We tip our baseball caps this week to Councilman Eric Gioia (D-Woodside) and the Long Island City YMCA for bringing Little League baseball to the children living in the Queensbridge Houses. At a time when the city and many businesses are retrenching and watching every penny, Gioia was able to persuade Silver Cup Studios and J.P. Morgan Chase to put up the funding for the newly create league that will serve more than 100 children this summer.
In its first year, the league will have eight teams serving kids 6-12 years old. On opening day, the councilman said the Little League was a fulfillment of a campaign promise to create positive opportunities for the children living in the Queensbridge housing. That he was able to do this in his first year in office is an enormous accomplishment.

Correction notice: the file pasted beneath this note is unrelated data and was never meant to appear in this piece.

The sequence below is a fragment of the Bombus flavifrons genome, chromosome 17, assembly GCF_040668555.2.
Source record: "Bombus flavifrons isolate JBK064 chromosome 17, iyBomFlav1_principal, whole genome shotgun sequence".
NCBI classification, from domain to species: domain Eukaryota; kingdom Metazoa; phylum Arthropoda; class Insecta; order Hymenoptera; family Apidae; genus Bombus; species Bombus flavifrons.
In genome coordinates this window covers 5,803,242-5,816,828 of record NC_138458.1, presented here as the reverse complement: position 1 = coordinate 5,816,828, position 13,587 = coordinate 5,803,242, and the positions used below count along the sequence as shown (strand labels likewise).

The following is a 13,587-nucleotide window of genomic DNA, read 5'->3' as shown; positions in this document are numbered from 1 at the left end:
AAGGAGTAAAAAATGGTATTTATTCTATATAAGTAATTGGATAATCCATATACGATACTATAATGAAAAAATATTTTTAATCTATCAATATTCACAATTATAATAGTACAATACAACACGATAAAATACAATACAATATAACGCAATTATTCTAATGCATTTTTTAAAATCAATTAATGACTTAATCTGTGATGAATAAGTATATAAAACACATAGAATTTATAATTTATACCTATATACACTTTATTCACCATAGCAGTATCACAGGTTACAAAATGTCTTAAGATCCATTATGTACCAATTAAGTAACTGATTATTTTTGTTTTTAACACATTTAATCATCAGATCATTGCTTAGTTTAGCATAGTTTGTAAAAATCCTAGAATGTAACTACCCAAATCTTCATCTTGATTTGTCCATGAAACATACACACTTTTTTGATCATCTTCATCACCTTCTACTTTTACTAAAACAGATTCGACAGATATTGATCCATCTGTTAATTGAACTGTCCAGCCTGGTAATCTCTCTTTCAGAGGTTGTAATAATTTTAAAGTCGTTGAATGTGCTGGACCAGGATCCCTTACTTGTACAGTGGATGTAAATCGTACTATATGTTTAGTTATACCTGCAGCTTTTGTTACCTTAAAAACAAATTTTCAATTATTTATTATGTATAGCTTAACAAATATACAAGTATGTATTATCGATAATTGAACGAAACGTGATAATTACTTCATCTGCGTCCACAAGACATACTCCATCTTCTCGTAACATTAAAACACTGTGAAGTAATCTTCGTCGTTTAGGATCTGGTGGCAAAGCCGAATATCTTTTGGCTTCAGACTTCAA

Once America's favorite pastime, baseball has been overshadowed by basketball in many parts of Queens. Some people may have concluded that the kids living in the Queensbridge Houses have little interest in baseball. Not true. Gioia knew: If you build it, they will come.
We applaud all the men and women who are giving of their time and talents this summer to teach children the game of baseball.
One small thing. It would have better if Gioia had resisted the temptation to put his name on the Gioia-YMCA All Stars League and on all the uniforms. Like the Flushing councilman who plastered his name on corner trash baskets, it doesn't look good.
We hope that the founders of this league are right when they say that is this just the beginning. Life in the Queensbridge Houses can be tough. Drug dealers, gangs and other criminals have taken their toll. Anyone who can bring a little sunshine into the lives of the families living there deserves the public's enthusiastic support and gratitude.
©2002 Community News Group
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